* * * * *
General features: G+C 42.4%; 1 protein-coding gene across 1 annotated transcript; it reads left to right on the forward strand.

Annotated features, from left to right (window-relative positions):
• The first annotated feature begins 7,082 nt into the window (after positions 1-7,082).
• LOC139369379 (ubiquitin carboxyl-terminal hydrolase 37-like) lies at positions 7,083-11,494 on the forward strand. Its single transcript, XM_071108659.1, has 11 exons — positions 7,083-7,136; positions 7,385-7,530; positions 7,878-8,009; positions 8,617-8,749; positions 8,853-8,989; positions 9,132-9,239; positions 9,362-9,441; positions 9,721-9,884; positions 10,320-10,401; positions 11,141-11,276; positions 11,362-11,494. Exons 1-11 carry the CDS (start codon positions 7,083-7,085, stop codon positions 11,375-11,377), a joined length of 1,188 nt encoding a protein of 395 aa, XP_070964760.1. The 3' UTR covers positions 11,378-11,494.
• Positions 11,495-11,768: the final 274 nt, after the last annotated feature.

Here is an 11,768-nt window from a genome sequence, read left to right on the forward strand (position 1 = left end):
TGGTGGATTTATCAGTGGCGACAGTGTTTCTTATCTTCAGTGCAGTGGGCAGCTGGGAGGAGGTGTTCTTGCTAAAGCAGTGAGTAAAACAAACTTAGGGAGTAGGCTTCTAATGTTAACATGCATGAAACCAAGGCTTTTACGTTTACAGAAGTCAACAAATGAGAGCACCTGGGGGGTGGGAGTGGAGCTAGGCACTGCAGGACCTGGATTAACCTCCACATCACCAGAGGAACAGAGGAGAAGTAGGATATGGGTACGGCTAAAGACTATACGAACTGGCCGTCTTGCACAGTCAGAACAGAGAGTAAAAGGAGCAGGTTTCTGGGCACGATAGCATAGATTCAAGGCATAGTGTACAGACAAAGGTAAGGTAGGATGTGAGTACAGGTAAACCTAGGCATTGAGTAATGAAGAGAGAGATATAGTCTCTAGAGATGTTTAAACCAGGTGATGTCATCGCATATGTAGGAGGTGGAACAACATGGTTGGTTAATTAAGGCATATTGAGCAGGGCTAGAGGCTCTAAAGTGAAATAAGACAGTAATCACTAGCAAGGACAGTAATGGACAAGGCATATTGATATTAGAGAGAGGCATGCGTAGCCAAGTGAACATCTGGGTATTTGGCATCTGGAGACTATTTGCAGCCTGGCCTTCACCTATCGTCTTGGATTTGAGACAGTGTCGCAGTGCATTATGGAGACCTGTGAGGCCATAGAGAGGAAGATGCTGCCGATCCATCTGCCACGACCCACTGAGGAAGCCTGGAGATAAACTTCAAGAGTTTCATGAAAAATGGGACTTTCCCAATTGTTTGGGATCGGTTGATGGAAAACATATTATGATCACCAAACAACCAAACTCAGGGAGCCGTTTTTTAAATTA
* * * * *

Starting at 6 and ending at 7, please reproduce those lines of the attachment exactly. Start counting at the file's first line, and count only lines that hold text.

Here is an 11,768-nt window from a genome sequence, read left to right on the forward strand (position 1 = left end):
TGGTGGATTTATCAGTGGCGACAGTGTTTCTTATCTTCAGTGCAGTGGGCAGCTGGGAGGAGGTGTTCTTGCTAAAGCAGTGAGTAAAACAAACTTAGGGAGTAGGCTTCTAATGTTAACATGCATGAAACCAAGGCTTTTACGTTTACAGAAGTCAACAAATGAGAGCACCTGGGGGGTGGGAGTGGAGCTAGGCACTGCAGGACCTGGATTAACCTCCACATCACCAGAGGAACAGAGGAGAAGTAGGATATGGGTACGGCTAAAGACTATACGAACTGGCCGTCTTGCACAGTCAGAACAGAGAGTAAAAGGAGCAGGTTTCTGGGCACGATAGCATAGATTCAAGGCATAGTGTACAGACAAAGGTAAGGTAGGATGTGAGTACAGGTAAACCTAGGCATTGAGTAATGAAGAGAGAGATATAGTCTCTAGAGATGTTTAAACCAGGTGATGTCATCGCATATGTAGGAGGTGGAACAACATGGTTGGTTAATTAAGGCATATTGAGCAGGGCTAGAGGCTCTAAAGTGAAATAAGACAGTAATCACTAGCAAGGACAGTAATGGACAAGGCATATTGATATTAGAGAGAGGCATGCGTAGCCAAGTGAACATCTGGGTATTTGGCATCTGGAGACTATTTGCAGCCTGGCCTTCACCTATCGTCTTGGATTTGAGACAGTGTCGCAGTGCATTATGGAGACCTGTGAGGCCATAGAGAGGAAGATGCTGCCGATCCATCTGCCACGACCCACTGAGGAAGCCTGGAGATAAACTTCAAGAGTTTCATGAAAAATGGGACTTTCCCAATTGTTTGGGATCGGTTGATGGAAAACATATTATGATCACCAAACAACCAAACTCAGGGAGCCGTTTTTTAAATTA